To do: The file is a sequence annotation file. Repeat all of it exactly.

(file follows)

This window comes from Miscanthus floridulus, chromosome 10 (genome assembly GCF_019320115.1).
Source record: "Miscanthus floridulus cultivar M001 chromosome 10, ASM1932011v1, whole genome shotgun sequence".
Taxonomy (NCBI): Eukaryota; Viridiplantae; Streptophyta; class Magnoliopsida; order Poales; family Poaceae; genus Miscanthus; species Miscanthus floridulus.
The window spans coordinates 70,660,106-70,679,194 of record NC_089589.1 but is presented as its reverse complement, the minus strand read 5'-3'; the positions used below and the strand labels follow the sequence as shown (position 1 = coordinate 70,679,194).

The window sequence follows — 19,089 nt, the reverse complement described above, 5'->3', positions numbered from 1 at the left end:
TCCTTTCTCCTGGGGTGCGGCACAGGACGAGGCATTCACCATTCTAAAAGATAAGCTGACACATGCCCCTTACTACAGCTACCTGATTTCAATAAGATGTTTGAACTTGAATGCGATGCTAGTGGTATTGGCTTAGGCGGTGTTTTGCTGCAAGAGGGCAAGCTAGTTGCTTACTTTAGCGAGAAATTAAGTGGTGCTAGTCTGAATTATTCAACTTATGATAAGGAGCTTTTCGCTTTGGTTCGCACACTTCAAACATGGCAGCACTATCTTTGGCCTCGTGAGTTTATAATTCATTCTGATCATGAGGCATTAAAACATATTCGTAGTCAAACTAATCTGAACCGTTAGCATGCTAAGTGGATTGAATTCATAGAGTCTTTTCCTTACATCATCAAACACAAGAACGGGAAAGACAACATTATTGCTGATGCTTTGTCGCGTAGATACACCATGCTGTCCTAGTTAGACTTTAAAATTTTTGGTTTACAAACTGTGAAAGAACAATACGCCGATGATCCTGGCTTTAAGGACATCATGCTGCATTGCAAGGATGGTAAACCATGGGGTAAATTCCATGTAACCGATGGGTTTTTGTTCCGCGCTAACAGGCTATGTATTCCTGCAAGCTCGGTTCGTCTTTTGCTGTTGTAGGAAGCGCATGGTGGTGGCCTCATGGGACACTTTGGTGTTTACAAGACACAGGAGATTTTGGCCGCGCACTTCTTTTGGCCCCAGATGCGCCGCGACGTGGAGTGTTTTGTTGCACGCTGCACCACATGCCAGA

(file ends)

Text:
This window comes from Miscanthus floridulus, chromosome 10 (genome assembly GCF_019320115.1).
Source record: "Miscanthus floridulus cultivar M001 chromosome 10, ASM1932011v1, whole genome shotgun sequence".
Taxonomy (NCBI): Eukaryota; Viridiplantae; Streptophyta; class Magnoliopsida; order Poales; family Poaceae; genus Miscanthus; species Miscanthus floridulus.
The window spans coordinates 70,660,106-70,679,194 of record NC_089589.1 but is presented as its reverse complement, the minus strand read 5'-3'; the positions used below and the strand labels follow the sequence as shown (position 1 = coordinate 70,679,194).

The window sequence follows — 19,089 nt, the reverse complement described above, 5'->3', positions numbered from 1 at the left end:
TCCTTTCTCCTGGGGTGCGGCACAGGACGAGGCATTCACCATTCTAAAAGATAAGCTGACACATGCCCCTTACTACAGCTACCTGATTTCAATAAGATGTTTGAACTTGAATGCGATGCTAGTGGTATTGGCTTAGGCGGTGTTTTGCTGCAAGAGGGCAAGCTAGTTGCTTACTTTAGCGAGAAATTAAGTGGTGCTAGTCTGAATTATTCAACTTATGATAAGGAGCTTTTCGCTTTGGTTCGCACACTTCAAACATGGCAGCACTATCTTTGGCCTCGTGAGTTTATAATTCATTCTGATCATGAGGCATTAAAACATATTCGTAGTCAAACTAATCTGAACCGTTAGCATGCTAAGTGGATTGAATTCATAGAGTCTTTTCCTTACATCATCAAACACAAGAACGGGAAAGACAACATTATTGCTGATGCTTTGTCGCGTAGATACACCATGCTGTCCTAGTTAGACTTTAAAATTTTTGGTTTACAAACTGTGAAAGAACAATACGCCGATGATCCTGGCTTTAAGGACATCATGCTGCATTGCAAGGATGGTAAACCATGGGGTAAATTCCATGTAACCGATGGGTTTTTGTTCCGCGCTAACAGGCTATGTATTCCTGCAAGCTCGGTTCGTCTTTTGCTGTTGTAGGAAGCGCATGGTGGTGGCCTCATGGGACACTTTGGTGTTTACAAGACACAGGAGATTTTGGCCGCGCACTTCTTTTGGCCCCAGATGCGCCGCGACGTGGAGTGTTTTGTTGCACGCTGCACCACATGCCAGA